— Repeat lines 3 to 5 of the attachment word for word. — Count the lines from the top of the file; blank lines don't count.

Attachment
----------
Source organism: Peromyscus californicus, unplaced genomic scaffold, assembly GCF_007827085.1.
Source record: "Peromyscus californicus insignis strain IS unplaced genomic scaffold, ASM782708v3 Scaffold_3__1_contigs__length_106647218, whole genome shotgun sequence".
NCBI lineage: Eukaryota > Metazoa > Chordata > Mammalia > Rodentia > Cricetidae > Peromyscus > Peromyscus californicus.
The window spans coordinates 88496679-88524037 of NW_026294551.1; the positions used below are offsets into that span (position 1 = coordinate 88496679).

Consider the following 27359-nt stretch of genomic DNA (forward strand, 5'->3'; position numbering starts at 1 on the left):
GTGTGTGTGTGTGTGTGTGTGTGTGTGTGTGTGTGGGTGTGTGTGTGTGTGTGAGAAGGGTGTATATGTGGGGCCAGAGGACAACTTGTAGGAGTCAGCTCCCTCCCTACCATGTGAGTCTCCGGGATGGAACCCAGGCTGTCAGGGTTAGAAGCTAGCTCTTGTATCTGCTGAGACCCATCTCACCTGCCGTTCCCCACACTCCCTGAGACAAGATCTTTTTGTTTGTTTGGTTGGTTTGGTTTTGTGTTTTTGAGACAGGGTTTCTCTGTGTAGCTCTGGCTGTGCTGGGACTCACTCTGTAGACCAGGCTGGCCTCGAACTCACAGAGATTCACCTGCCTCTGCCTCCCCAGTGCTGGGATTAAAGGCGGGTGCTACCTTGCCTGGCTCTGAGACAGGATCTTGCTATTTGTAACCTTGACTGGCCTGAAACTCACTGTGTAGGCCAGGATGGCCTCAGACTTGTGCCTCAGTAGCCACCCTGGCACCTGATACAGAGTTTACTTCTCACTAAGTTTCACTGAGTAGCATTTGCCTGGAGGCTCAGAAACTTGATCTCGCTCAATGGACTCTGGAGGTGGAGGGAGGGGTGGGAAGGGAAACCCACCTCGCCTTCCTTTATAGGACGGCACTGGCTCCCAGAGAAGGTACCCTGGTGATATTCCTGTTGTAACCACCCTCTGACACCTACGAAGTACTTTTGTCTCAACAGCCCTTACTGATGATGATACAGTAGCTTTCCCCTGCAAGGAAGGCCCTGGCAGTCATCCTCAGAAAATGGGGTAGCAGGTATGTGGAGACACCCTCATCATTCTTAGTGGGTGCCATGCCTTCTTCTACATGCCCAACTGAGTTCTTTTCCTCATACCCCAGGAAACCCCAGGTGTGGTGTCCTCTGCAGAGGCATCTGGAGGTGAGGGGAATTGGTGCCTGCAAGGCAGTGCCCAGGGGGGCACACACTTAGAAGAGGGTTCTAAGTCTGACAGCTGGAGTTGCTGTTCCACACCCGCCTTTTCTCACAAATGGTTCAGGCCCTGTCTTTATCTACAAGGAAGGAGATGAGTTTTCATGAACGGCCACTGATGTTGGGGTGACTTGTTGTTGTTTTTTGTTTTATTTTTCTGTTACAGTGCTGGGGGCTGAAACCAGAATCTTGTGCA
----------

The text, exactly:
NCBI lineage: Eukaryota > Metazoa > Chordata > Mammalia > Rodentia > Cricetidae > Peromyscus > Peromyscus californicus.
The window spans coordinates 88496679-88524037 of NW_026294551.1; the positions used below are offsets into that span (position 1 = coordinate 88496679).

Consider the following 27359-nt stretch of genomic DNA (forward strand, 5'->3'; position numbering starts at 1 on the left):